Even if the difference between the drug group and the no drug group had been sizable, though, you still could not confidently give credit to Shamster for making the people in the drug group happier. That's because the people who signed up for Shamster were different people than the ones who declined the drug. Maybe the Shamster-takers were happier than the Shamster-free even before the drug was offered to anyone, and taking the drug did not add to their joy. If so, then Shamster did not "make" them happier - they were already happier.
If the study were better designed, people would have been assigned at random to take the drug or not take drug. They wouldn't get to choose. That way, the two groups would, on the average, have the same initial scores on happiness and everything else. That's one of the hallmarks of respectable experimental research. A more rigorous study also would have assigned pills that looked the same to all of the participants. No one would know until after the study was over whether they had actually taken Shamster or a placebo that just looked like Shamster. That's important. If the drug company had blanketed the media with ads about the wonders of Shamster, people taking it might report greater happiness just because they knew that Shamster was supposed to make them feel that way.
In my hypothetical example, though, the scientists do make their bold and reckless claim. What's more, many other teams of scientists develop an interest in Shamster, and they conduct the same sort of flawed study. Not all of the teams get results identical to the first team's, but often the patterning is similar. Eventually, there are so many Shamster studies out there that you could write a book about it. So of course, some people did. Among them were one of the scientists who conducted Shamster studies and a columnist who always did like the idea of Shamster. Together, they reviewed a number of the studies that, in their opinion, made Shamster look good. The called their book, The Case for Shamster: Why People Taking Shamster are Happier and Healthier.
If the study I just described really had been a drug study, no respectable medical journal would ever publish it. No scientists worth their salt would want their names associated with it. Anyone writing a book with such a shameless and misleading title could kiss their credibility good-bye.
Yet this is just what much of the research on married and single people looks like. The study I described is one that actually has been conducted, much as I detailed it - 2200 participants from 48 states. I will call it the One-Time Happiness Study. The numbers in the table really are the results from the 2200 participants who answered exactly the question about their happiness that I described earlier. (The actual scientists, though, were more appropriately cautious about their conclusions.)
In the hypothetical study, I changed the names of the four groups. Here again is the same table, this time with the actual group names added to it.
3.3 Drug (Currently married)
3.2 No drug (Always single)
2.9 No drug - intolerable (Divorced) 2.9 No drug - withdrawn (Widowed)
When you hear claims about the latest study showing that married people are better off than unmarried people, you are probably learning about a study like this one. There would be nothing wrong with saying, on the basis of the data in the table above, that people who are currently married are, on average, happier than people who are currently unmarried - as long as you also made it clear that the biggest difference was between the currently married and the previously married, and that on a four point scale, the always-single group differed by just a tenth of a point from the currently married group. That would be a descriptive statement and accurate as far as it goes.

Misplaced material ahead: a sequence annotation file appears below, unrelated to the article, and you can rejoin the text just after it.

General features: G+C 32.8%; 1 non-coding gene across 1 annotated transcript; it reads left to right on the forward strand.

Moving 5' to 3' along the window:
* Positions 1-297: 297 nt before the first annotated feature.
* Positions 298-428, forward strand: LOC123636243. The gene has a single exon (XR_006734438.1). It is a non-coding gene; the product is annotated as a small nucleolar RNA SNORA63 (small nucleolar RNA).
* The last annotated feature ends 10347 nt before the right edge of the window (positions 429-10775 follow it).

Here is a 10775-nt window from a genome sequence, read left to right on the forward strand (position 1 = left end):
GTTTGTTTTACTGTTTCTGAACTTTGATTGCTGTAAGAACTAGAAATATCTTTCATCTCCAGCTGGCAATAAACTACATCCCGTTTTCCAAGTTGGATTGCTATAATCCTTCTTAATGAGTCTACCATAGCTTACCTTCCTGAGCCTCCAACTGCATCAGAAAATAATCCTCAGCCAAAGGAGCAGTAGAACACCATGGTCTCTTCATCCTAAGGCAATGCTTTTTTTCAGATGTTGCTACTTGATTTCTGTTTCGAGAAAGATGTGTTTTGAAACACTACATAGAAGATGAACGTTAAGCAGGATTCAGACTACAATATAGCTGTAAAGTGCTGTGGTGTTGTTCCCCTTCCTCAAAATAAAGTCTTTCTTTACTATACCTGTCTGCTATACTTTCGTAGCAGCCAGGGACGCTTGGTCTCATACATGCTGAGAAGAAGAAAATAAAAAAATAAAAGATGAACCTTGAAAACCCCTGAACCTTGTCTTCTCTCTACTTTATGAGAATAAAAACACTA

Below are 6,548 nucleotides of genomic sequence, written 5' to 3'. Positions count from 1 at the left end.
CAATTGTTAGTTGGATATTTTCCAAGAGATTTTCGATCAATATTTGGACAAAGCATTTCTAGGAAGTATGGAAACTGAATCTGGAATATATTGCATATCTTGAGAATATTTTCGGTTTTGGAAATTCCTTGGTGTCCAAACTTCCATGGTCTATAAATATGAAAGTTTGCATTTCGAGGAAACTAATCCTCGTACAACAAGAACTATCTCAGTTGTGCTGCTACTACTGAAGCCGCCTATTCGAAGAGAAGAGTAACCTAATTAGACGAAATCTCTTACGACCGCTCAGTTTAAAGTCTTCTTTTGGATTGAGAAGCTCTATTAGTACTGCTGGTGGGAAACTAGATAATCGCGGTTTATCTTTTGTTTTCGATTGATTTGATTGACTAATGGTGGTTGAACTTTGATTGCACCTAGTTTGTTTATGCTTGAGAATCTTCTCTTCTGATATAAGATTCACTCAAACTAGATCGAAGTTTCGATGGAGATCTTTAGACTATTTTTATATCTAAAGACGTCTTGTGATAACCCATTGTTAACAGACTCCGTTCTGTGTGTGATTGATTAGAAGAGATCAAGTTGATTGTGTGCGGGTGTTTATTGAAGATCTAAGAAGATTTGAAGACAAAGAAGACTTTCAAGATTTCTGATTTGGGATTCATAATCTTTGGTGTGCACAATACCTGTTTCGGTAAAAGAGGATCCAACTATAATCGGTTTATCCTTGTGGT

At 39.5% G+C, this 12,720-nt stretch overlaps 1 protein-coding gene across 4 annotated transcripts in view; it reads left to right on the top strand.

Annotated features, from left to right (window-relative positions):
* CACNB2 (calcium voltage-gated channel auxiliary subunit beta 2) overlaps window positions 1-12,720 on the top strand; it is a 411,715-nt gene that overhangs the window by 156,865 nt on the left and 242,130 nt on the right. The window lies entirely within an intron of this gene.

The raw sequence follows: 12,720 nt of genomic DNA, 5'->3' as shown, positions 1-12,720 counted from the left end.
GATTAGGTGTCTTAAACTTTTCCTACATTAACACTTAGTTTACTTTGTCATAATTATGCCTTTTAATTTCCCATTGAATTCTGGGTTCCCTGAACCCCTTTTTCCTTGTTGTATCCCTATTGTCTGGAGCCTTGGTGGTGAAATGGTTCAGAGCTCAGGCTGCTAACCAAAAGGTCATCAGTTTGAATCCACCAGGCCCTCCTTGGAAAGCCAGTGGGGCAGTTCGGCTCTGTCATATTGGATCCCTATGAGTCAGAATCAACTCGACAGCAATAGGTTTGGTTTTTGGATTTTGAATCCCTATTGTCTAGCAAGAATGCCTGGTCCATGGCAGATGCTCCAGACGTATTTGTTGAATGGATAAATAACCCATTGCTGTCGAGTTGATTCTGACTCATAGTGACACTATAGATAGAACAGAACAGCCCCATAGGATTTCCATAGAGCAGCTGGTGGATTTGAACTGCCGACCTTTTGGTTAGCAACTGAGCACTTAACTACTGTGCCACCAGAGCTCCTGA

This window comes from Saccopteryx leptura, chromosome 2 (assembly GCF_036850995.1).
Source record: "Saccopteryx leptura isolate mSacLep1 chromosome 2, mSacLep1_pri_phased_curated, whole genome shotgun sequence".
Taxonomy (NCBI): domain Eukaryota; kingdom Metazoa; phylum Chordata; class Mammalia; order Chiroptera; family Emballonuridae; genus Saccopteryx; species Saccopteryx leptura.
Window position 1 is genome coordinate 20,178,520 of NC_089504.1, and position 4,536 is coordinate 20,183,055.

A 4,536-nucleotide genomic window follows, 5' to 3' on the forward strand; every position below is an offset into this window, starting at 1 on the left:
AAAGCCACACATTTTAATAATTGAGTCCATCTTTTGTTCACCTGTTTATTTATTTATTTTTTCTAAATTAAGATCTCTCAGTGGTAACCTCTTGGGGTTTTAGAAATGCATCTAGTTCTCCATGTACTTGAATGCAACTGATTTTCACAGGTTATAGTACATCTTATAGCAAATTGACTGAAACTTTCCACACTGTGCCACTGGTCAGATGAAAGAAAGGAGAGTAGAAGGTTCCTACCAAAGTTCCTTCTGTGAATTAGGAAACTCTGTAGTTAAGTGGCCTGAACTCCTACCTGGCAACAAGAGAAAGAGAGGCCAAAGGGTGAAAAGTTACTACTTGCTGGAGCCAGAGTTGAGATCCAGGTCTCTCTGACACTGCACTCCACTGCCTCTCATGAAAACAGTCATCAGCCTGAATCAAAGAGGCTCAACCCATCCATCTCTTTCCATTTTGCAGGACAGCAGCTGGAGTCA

The enterprise becomes problematic when descriptive statements get recast as claims about the transformative power of marriage. When Linda Waite or Maggie Gallagher summarize a book full of results such as the ones in the table, and trumpet to the media the conclusion that marriage "makes" people happy or "improves" their lives or "is good for everyone," they are flat out wrong. Marriage was not good for the many people who could not stand it and divorced. In the end, perhaps it was not so good for the people who outlived their spouse. Even the married people who were skimmed off the top (the ones who never experienced divorce or the death of a spouse) ended up just a tad happier than people who had always been single.
To be fair, it is impossible to conduct perfectly rigorous scientific research on marriage. That's because it is impossible and unethical to assign people at random to be married or to stay single. It is also impossible to keep people unaware of whether they got the marriage drug or no drug. If you are married, you know it and if you are single, you know that; there is no placebo comparison group.
It is possible, though, to be clear and accurate in conveying the conclusions that can be supported scientifically by these studies. That's where the objectivity breaks down. The unsubstantiated claims are overwhelmingly ones that make marriage look better than it really is, and singlehood look worse.[END OF EXCERPT]
Later in that chapter, I explain the value of longitudinal studies (studies that follow the same people over time - for example, as they stay single, get married, or get unmarried). Those studies are better than studies of people at one point in time (the Shamster study) or studies of different groups of married and single people at different points in time (as in the study currently in the headlines). The very best studies methodologically, in which people are randomly assigned to marital status, are impossible to do.
Even if you've read just the brief excerpt I've posted here, maybe you can already tell what is wrong with the very first sentence of the press release about the recent study. Here it is: "For years, researchers have known that adults who have swapped rings say they are healthier than their never-married peers are."
I'll be back with my full analysis of that study (and the reports about it) soon.